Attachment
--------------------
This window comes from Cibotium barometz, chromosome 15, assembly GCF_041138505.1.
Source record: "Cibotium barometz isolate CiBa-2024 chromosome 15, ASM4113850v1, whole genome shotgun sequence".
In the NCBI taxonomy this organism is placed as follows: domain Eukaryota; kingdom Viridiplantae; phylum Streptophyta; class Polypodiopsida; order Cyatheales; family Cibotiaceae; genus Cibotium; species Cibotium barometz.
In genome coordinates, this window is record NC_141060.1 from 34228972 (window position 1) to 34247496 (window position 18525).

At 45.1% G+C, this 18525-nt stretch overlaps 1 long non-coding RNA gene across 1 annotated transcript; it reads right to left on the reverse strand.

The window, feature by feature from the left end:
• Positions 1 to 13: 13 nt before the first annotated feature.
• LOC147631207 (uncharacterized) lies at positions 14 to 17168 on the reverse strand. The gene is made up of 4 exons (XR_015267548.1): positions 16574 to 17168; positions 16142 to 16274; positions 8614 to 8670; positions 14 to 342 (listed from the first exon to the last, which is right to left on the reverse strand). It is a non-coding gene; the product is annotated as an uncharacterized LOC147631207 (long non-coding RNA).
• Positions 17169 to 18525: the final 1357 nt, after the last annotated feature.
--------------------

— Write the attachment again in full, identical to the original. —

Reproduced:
This window comes from Cibotium barometz, chromosome 15, assembly GCF_041138505.1.
Source record: "Cibotium barometz isolate CiBa-2024 chromosome 15, ASM4113850v1, whole genome shotgun sequence".
In the NCBI taxonomy this organism is placed as follows: domain Eukaryota; kingdom Viridiplantae; phylum Streptophyta; class Polypodiopsida; order Cyatheales; family Cibotiaceae; genus Cibotium; species Cibotium barometz.
In genome coordinates, this window is record NC_141060.1 from 34228972 (window position 1) to 34247496 (window position 18525).

At 45.1% G+C, this 18525-nt stretch overlaps 1 long non-coding RNA gene across 1 annotated transcript; it reads right to left on the reverse strand.

The window, feature by feature from the left end:
• Positions 1 to 13: 13 nt before the first annotated feature.
• LOC147631207 (uncharacterized) lies at positions 14 to 17168 on the reverse strand. The gene is made up of 4 exons (XR_015267548.1): positions 16574 to 17168; positions 16142 to 16274; positions 8614 to 8670; positions 14 to 342 (listed from the first exon to the last, which is right to left on the reverse strand). It is a non-coding gene; the product is annotated as an uncharacterized LOC147631207 (long non-coding RNA).
• Positions 17169 to 18525: the final 1357 nt, after the last annotated feature.